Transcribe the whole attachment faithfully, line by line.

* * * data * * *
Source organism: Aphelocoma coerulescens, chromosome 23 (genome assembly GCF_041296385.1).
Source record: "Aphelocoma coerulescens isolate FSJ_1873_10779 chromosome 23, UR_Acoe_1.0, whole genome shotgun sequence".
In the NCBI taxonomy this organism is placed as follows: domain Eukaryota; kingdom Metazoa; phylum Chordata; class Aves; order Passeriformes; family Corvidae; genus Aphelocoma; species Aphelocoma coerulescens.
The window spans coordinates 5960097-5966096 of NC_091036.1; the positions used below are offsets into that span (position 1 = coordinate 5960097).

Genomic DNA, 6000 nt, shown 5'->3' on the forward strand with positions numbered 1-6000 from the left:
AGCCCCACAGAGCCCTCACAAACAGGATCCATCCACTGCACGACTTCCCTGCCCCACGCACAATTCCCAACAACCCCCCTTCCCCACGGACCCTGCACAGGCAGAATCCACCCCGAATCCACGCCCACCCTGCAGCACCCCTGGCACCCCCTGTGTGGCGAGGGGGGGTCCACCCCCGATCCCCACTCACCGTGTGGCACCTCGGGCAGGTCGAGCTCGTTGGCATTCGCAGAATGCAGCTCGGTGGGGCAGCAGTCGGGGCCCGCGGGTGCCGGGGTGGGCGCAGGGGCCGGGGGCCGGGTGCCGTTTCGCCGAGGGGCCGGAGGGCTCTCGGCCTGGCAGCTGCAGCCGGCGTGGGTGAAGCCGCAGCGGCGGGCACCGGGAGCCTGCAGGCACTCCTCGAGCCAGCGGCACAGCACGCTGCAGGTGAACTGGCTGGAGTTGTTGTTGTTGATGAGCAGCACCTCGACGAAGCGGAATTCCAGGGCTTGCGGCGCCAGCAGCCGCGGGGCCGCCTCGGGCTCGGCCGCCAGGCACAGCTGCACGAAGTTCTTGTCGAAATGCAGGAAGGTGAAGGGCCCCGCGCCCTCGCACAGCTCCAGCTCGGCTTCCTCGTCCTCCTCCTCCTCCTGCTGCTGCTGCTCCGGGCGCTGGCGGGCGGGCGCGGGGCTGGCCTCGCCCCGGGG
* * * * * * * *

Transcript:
Source organism: Aphelocoma coerulescens, chromosome 23 (genome assembly GCF_041296385.1).
Source record: "Aphelocoma coerulescens isolate FSJ_1873_10779 chromosome 23, UR_Acoe_1.0, whole genome shotgun sequence".
In the NCBI taxonomy this organism is placed as follows: domain Eukaryota; kingdom Metazoa; phylum Chordata; class Aves; order Passeriformes; family Corvidae; genus Aphelocoma; species Aphelocoma coerulescens.
The window spans coordinates 5960097-5966096 of NC_091036.1; the positions used below are offsets into that span (position 1 = coordinate 5960097).

Genomic DNA, 6000 nt, shown 5'->3' on the forward strand with positions numbered 1-6000 from the left:
AGCCCCACAGAGCCCTCACAAACAGGATCCATCCACTGCACGACTTCCCTGCCCCACGCACAATTCCCAACAACCCCCCTTCCCCACGGACCCTGCACAGGCAGAATCCACCCCGAATCCACGCCCACCCTGCAGCACCCCTGGCACCCCCTGTGTGGCGAGGGGGGGTCCACCCCCGATCCCCACTCACCGTGTGGCACCTCGGGCAGGTCGAGCTCGTTGGCATTCGCAGAATGCAGCTCGGTGGGGCAGCAGTCGGGGCCCGCGGGTGCCGGGGTGGGCGCAGGGGCCGGGGGCCGGGTGCCGTTTCGCCGAGGGGCCGGAGGGCTCTCGGCCTGGCAGCTGCAGCCGGCGTGGGTGAAGCCGCAGCGGCGGGCACCGGGAGCCTGCAGGCACTCCTCGAGCCAGCGGCACAGCACGCTGCAGGTGAACTGGCTGGAGTTGTTGTTGTTGATGAGCAGCACCTCGACGAAGCGGAATTCCAGGGCTTGCGGCGCCAGCAGCCGCGGGGCCGCCTCGGGCTCGGCCGCCAGGCACAGCTGCACGAAGTTCTTGTCGAAATGCAGGAAGGTGAAGGGCCCCGCGCCCTCGCACAGCTCCAGCTCGGCTTCCTCGTCCTCCTCCTCCTCCTGCTGCTGCTGCTCCGGGCGCTGGCGGGCGGGCGCGGGGCTGGCCTCGCCCCGGGG